UCLA's Title IX 40: Natalie Williams, Lisa Fernandez
Sept. 4, 2012
UCLA Athletics continues its celebration of the 40th Anniversary of Title IX with a series of profiles of UCLA's Title IX 40. This group of 40 Bruin women were game-changers in the Title IX era. Next up are Olympic gold medalists and two-time NCAA champions Natalie Williams and Lisa Fernandez.
Natalie Williams, Volleyball (1989-92), Basketball (1991-94)
One of the finest two-sport standouts in history, Natalie Williams was the first collegiate woman ever to earn All-America honors in both volleyball and basketball in the same year.
Williams was named the UCLA Female Athlete of the Year in 1990-91 and 1991-92 (co-recipient) and was honored as the Pac-10 Female Athlete of the Decade (1987-96). She has been recognized as one of the 15 Greatest UCLA Women's Basketball Players and one of the 25 Greatest UCLA Women's Volleyball Players.
In volleyball, Williams helped lead the Bruins to two consecutive NCAA Championships in 1990 and 1991 and was named the NCAA Tournament MVP both years. She won the Honda Award in volleyball twice (1991-92 and 1992-93) and was the AVCA National Player of the Year in 1992. The four-time All-American and two-time Pac-10 Player of the Year is among the school's all-time leaders in kills (2,115), total attacks (4,263) and hitting percentage (.335). Williams was also a member of the USA Indoor National team in 1990-91 and from 1993-96.
Williams earned All-America honors in basketball in in both her junior and senior seasons and was a finalist both of those years for the Naismith Award. In 1994, she earned the Victor Award as the College Player of the Year. During her four seasons, she averaged a career double-double (20.4 points/12.8 rebounds), and her rebound average (12.8) is the highest in Pac-10 women's basketball history. Williams was a three-time first-team All-Pac-10 honoree and the 1994 Pac-10 Player of the Year.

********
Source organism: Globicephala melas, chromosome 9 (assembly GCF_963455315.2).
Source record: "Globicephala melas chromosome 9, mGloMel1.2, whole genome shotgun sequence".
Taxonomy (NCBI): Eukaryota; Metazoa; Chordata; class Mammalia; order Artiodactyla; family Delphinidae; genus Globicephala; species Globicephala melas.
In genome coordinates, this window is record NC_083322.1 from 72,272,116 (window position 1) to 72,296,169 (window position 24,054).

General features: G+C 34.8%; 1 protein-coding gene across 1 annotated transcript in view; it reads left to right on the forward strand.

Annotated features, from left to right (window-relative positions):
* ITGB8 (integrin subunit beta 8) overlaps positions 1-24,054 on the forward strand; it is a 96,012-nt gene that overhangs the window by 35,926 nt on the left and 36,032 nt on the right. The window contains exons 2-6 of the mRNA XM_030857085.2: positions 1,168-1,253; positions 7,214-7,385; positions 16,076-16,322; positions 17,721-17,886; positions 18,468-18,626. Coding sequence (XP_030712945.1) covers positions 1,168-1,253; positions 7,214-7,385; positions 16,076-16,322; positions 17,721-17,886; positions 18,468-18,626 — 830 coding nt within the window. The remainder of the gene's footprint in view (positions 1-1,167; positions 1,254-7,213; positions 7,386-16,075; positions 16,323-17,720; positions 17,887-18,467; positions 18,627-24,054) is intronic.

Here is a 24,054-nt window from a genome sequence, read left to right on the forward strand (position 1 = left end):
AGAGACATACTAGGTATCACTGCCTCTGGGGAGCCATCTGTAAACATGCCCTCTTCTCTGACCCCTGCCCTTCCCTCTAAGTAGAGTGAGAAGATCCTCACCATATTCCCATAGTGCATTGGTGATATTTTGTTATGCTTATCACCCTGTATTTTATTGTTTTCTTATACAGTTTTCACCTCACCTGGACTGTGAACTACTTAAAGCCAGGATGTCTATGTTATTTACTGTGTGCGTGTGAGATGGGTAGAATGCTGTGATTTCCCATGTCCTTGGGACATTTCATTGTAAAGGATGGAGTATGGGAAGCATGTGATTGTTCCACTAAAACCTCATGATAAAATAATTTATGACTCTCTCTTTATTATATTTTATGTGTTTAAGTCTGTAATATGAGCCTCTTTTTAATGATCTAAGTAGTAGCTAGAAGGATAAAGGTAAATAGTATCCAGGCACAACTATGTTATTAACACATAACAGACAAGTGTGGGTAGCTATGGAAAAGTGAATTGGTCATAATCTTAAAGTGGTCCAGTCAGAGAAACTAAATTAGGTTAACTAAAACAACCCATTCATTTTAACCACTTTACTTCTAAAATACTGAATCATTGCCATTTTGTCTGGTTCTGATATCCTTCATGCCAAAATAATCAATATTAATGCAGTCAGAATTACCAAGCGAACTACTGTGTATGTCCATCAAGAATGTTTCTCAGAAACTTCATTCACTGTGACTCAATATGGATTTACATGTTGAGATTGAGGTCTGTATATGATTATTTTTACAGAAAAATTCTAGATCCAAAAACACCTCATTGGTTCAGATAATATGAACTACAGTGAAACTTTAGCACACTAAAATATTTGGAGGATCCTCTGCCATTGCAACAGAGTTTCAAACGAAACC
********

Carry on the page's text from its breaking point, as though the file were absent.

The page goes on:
During her senior season in 1993-94, she tied the school record with 25 rebounds vs. Arizona State, and four days later scored 43 points in a game at California, the second-highest point total in school history. She also set the school mark for most career double-doubles (68), season rebound average (1991-92, 13.8rpg) and career rebound average (12.8rpg). Her career points (1,813) and rebounds (1,137) are in the school's all-time top 5.
Williams' numbers could have been even gaudier had she not suffered a season-ending knee injury prior to the end of her senior season. She recovered from her injury, however, and went on to become a nine-year professional basketball player, ending her career as one of the leading scorers and rebounders in U.S. women's professional basketball history. Williams began her pro career in the ABL in 1997 and was the 1998 ABL MVP. After the ABL folded, she joined the WNBA and was selected by her hometown Utah Starzz as the third pick in the WNBA draft.
In WNBA history, Williams is the fourth-leading rebounder (8.3rpg), and she averaged 13.1 points per game with Utah (1999-2002) and Indiana (2003-2005). She was a three-time All-WNBA first-team selection and an All-Star selection from 1999-2001.
Playing for USA Basketball, Williams helped lead the U.S. squad to a gold medal at the 2000 Olympic Games. She also won gold medals with the U.S. team at the 1998 and 2002 World Championships and was named the USA Basketball Female Athlete of the Year in 1999. Williams was inducted into the UCLA Athletics Hall of Fame in 2004.